Flexural Behavior of Reinforced Concrete Columns Strengthened with Wire Rope and T-Plate Units

Unbonded techniques to strengthen reinforced concrete columns have become increasingly popular. This study evaluates the flexural behavior of reinforced concrete columns strengthened with unbonded wire rope and T-shaped steel plate units. Seven strengthened columns and an unstrengthened column were tested to failure under constant axial load and cyclic lateral loads to explore the significance and limitations of the strengthening procedure developed for resistance against earthquakes. The main variables investigated were the volume ratio of wire rope, axial load level, and the presence of mortar cover for strengthening steel elements. In addition, the theoretical monotonic lateral load-displacement curve for strengthened columns is simply derived using the combination of section laminae method and the idealized curvature-displacement relationship. The findings show that wire rope and T-shaped steel plate units were highly effective in preventing spalling of concrete cover and buckling of longitudinal reinforcement. The flexural capacity of columns strengthened without mortar cover was slightly higher than that of the unstrengthened column, but the flexural capacity of strengthened columns with a 60 mm (2.36 in.) thick mortar cover was at least 2.5 times higher than that of the comparable strengthened columns without mortar cover. The developed strengthening procedure was particularly effective in enhancing the ductility of the columns, showing that the displacement ductility ratios and work damage indicators in the strengthened columns were much higher than in the unstrengthened column. The monotonic lateral load-displacement relationship of the column specimens predicted from the proposed numerical analysis is in good agreement with backbone curves obtained from measured cyclic lateral load-displacement relationships.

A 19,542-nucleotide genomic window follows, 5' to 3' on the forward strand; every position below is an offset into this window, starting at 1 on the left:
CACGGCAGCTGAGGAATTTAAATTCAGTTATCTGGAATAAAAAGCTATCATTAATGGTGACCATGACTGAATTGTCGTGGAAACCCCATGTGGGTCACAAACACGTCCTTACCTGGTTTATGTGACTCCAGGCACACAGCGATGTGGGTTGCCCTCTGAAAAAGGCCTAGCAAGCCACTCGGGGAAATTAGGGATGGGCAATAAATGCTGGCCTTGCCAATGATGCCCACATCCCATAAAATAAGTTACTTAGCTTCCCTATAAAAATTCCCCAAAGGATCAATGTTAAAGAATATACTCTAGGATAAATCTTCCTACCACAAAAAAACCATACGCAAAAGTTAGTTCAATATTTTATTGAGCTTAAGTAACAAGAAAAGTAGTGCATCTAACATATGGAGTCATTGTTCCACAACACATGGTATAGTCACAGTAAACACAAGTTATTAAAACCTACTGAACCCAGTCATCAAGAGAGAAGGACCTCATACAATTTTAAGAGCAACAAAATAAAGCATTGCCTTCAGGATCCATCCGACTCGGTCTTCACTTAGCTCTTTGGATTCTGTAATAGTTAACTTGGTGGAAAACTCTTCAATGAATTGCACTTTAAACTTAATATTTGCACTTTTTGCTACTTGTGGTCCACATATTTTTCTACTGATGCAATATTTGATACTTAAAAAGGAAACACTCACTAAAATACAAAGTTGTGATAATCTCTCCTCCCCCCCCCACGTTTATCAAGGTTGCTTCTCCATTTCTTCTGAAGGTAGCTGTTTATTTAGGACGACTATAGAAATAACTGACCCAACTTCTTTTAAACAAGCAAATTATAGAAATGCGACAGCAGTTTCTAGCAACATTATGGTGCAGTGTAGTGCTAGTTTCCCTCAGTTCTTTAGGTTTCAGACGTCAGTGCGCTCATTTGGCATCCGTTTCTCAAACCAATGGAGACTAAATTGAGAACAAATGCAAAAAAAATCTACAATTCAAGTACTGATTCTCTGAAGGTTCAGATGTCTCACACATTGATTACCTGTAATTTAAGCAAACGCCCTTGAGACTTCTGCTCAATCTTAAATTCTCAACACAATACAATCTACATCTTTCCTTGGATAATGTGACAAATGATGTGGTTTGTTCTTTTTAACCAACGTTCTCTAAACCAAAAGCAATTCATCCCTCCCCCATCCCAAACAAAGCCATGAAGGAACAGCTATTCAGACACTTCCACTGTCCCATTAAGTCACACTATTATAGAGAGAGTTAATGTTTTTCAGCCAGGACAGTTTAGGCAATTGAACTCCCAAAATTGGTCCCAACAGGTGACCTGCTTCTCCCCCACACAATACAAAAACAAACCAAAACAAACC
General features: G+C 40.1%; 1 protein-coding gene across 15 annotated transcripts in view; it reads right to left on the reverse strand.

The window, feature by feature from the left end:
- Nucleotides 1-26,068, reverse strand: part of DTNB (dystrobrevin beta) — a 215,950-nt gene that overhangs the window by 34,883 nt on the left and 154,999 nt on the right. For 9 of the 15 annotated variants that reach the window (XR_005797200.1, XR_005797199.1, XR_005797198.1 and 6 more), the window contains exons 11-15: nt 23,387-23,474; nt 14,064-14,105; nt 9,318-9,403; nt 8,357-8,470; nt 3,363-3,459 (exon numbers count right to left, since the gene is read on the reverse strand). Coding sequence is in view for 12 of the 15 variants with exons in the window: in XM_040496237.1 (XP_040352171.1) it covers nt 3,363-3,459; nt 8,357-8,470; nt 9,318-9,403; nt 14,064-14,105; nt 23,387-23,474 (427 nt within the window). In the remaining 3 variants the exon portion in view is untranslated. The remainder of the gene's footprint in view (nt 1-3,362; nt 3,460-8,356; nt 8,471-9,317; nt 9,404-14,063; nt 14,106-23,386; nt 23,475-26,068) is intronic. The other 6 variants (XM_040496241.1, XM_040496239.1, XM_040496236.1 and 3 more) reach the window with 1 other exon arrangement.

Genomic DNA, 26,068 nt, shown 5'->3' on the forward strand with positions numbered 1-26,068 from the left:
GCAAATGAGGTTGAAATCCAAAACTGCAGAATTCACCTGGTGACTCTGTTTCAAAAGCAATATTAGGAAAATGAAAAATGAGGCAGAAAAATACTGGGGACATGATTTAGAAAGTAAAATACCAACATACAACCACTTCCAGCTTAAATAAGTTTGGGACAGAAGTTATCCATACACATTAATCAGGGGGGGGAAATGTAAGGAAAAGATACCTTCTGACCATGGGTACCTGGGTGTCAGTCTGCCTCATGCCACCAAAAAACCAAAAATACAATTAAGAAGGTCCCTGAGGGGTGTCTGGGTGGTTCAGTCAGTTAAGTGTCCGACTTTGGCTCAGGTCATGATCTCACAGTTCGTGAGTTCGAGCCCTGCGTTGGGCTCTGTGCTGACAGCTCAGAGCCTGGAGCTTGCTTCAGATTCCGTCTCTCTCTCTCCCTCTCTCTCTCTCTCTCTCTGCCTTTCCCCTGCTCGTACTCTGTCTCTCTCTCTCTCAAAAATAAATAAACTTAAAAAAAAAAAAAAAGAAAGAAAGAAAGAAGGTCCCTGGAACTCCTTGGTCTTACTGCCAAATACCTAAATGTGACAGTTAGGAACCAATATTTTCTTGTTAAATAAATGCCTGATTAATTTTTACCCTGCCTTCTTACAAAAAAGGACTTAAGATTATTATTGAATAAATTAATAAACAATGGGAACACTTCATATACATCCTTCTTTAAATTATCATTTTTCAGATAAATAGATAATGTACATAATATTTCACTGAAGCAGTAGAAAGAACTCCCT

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  • Accession Number: 01146024
  • Record Type: Publication
  • Files: TRIS
  • Created Date: Nov 1 2009 9:09PM